Here is a question for all you non-native speakers out there:
Which is arguably one of the most important muscular parts in the human body for achieving good American English pronunciation?
The answer is: [drum rolls please] the tongue.The tongue is a key muscular component of proper American speech because it is used to formulate a number of consonant sounds in the English language. Many non-native speakers have trouble with enunciating certain consonant sounds because they are not in the habit of using their tongues when speaking in their native languages. As we go over a couple of consonant sounds below, vocalize the consonants and check to see which of them you especially have trouble with:
N & L – To pronounce these two consonants, put your tongue tip against your gum ridge. To find your gum ridge, first touch your tongue tip against the back of your upper front teeth. Next, move the tongue tip up until you feel the fleshy part right above your teeth. That’s your gum ridge. Vocalize each sound.
D & T: Find these two consonant sounds by bouncing your tongue tip off the gum ridge. Vocalize each consonant.
TH: Form this sound by sticking your tongue out between your upper and lower front teeth. Make sure that your teeth are touching the tongue as you make the ‘TH’ sound. Feel the vibration (your tongue should feel ticklish at this point) as you vocalize the sound.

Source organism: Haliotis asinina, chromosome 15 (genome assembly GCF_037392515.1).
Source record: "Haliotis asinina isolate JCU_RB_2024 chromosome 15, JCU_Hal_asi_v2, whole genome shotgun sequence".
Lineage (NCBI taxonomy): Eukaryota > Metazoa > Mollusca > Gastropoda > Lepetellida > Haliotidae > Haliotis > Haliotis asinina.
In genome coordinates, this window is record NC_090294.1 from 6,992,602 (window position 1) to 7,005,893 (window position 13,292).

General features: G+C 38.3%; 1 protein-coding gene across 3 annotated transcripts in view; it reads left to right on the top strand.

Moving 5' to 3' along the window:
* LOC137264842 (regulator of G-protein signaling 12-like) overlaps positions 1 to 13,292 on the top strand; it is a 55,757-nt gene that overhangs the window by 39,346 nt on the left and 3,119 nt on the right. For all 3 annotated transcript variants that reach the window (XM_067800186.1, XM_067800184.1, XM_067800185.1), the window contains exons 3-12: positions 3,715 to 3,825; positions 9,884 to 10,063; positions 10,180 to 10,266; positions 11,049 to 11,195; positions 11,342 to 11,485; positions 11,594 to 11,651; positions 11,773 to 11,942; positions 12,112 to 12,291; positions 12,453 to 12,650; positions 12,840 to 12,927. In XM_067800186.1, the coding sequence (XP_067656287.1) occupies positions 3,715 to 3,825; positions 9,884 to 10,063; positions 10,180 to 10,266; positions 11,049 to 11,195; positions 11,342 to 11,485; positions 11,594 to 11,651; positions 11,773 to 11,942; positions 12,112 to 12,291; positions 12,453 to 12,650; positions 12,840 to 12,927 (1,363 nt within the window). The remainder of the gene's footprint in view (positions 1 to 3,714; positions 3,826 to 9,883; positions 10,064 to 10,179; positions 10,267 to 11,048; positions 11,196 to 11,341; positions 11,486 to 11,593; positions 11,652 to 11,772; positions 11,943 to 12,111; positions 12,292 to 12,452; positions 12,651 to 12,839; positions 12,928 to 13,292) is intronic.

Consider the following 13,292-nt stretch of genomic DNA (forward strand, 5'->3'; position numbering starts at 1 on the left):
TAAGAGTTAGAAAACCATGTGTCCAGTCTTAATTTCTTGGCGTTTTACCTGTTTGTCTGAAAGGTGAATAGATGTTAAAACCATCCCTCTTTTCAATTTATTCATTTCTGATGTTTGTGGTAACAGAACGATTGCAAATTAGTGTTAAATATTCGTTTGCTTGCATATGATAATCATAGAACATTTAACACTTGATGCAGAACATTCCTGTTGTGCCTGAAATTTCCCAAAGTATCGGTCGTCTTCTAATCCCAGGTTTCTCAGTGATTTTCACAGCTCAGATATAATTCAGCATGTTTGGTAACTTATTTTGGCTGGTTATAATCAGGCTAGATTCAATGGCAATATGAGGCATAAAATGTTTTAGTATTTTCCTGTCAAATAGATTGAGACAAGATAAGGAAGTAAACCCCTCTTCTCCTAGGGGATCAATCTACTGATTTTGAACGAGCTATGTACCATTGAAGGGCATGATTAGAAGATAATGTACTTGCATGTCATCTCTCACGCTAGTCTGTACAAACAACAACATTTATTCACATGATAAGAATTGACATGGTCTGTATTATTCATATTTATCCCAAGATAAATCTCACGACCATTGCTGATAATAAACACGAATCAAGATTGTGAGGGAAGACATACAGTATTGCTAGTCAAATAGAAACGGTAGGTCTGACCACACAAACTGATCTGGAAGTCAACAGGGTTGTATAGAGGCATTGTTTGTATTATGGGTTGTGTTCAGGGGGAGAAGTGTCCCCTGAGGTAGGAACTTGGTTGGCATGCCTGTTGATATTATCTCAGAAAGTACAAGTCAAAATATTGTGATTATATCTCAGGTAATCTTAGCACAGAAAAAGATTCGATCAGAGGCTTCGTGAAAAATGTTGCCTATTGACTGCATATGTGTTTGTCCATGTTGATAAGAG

R: Enunciating this consonant sound involves taking your tongue back towards your throat and arching it at the same time. In my opinion, this is one of the toughest consonants to pronounce in the English language. Many non-native speakers – especially those of Asian-Pacific descent – have the tendency to drop the ‘R’ sound in their speech. On the other hand, Indian speakers tend to put too much ‘R’ in their speech.
For non-native speakers enunciating consonants clearly is crucial to being understood by native speakers. Even for native speakers, having a “lazy” tongue can be detrimental to the professional image that they wish to project in the corporate world as well. To pronounce these consonant sounds (and all others) properly, you will need to re-train your tongue to go to the right positions in the mouth quickly and accurately. This re-training process will take some time and patience on your part, as well as the guidance of an experienced coach.
Until next time.
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